One of the advantages of the current bread of smart phones is they are field upgradable. As so much of their functionality is basically software it makes no sense to treat the phone as a static product once it leaves the factory gates. Coupled with the rapid development of the Android OS means that updating the system firmware can result in a much improved experience without having to buy new hardware.
My phone, an HTC Hero, was one of the second generation Android phones. It’s a nice phone with a solid feel and nice touchscreen and display. However the default system software is the now rather old Android 1.5. It has been a continual source of frustration watching other phones get their updates to more recent versions while HTC continually slipped the release dates. As the base OS is all open source one might wonder what took them so long. Part of it might be due to the need to integrate HTC’s Sense layer with Android. A large part is no doubt due to the fact that by not submitting changes to the kernel upstream the company gets to keep the burden of porting the drivers to a newer kernels. It’s not entirely HTC’s fault, Google can take some of the blame for developing a power management infrastructure behind closed doors and being surprised the kernel developers weren’t going to just dump Wavelocks into their carefully engineered kernel. Eventually the embedded world will wake up to the cost of not working with upstream but I predict it will be a while yet.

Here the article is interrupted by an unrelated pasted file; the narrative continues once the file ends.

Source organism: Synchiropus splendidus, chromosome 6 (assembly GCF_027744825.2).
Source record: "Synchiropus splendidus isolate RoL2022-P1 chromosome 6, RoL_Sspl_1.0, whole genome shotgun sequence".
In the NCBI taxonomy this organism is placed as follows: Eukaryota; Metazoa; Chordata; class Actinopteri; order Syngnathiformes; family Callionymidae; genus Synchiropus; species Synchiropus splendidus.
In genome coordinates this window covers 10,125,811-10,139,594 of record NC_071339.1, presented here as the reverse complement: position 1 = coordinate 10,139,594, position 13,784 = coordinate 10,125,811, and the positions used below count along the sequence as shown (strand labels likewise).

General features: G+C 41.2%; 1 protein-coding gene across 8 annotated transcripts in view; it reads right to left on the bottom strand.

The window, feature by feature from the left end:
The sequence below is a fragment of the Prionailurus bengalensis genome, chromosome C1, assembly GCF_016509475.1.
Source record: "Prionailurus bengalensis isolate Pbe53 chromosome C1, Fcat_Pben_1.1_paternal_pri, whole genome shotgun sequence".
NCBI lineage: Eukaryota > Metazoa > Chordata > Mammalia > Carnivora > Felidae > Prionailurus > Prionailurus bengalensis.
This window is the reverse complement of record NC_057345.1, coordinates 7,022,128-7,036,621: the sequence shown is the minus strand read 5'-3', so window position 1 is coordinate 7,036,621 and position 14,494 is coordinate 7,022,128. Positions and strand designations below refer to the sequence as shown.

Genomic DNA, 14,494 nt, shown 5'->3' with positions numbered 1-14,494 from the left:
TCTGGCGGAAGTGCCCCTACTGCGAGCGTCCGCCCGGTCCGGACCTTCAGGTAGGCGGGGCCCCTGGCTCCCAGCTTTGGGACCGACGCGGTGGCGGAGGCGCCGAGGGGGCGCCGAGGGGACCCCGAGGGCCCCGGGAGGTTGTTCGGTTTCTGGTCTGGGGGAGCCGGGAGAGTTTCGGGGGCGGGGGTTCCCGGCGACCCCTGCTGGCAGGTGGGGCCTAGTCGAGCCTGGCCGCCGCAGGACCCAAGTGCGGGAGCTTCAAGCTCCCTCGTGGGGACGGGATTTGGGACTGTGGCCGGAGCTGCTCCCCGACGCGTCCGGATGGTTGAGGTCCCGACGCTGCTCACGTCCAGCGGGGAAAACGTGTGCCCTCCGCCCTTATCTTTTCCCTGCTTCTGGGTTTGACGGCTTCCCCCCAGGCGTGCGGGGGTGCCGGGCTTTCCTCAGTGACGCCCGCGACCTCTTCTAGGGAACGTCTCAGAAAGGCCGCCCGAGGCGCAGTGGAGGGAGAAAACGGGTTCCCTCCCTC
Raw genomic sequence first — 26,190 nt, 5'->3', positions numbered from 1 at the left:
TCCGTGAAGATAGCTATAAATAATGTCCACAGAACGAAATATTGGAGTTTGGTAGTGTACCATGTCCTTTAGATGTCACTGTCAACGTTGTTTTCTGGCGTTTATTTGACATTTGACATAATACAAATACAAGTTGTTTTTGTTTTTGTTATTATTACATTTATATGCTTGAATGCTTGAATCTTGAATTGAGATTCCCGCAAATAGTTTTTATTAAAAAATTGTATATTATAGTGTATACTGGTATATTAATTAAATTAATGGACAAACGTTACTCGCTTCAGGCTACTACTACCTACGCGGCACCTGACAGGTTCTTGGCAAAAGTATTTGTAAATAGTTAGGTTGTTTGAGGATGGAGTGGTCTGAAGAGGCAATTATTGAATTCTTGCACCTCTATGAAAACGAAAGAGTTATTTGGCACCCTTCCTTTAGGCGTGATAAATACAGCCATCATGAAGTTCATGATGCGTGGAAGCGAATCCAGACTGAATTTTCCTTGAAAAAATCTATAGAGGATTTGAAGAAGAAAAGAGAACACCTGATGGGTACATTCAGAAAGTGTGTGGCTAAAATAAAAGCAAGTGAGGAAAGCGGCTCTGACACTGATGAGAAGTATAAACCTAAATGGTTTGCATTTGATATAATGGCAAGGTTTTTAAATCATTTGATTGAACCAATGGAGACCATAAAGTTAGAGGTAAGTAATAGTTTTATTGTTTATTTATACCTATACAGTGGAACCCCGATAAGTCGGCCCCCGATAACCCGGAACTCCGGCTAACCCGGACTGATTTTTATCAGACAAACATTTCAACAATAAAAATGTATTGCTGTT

The greatest reason is most likely that the bulk of HTC’s engineering resources will be working on the software for their latest phones and therefore making older phones work better is lower in their priorities. Unfortunately without jumping through hoops to install community firmware I was dependant on HTC to provide the update. While I was relaxed about getting a locked down phone (compared to a locked down PC) the experience has reminded me there are other reasons to prefer open systems than just a desire to hack about on them.
Unfortunately the promised Over The Air (OTA) update never arrived on my phone so I had to bootstrap the upgrade by manually updating to the next minor version. This took me two days of fighting with various flavours of Windows (install, un-install, re-install in a different order, arrggghg!) and HTC’s rather crappy update tool. However once done the notification duly arrived and 3 phone reboots later I had a brand new spiffy Android 2.1 phone.
First impressions are good. The responsiveness seems a lot better and the Google applications all offer significant improvements to the 1.5 based ones. While the hardware has always supported multi-touch the older Android release couldn’t take advantage of it. Now I can quickly switch between the many work spaces with a quick pinching motion. It really does feel like getting a new phone.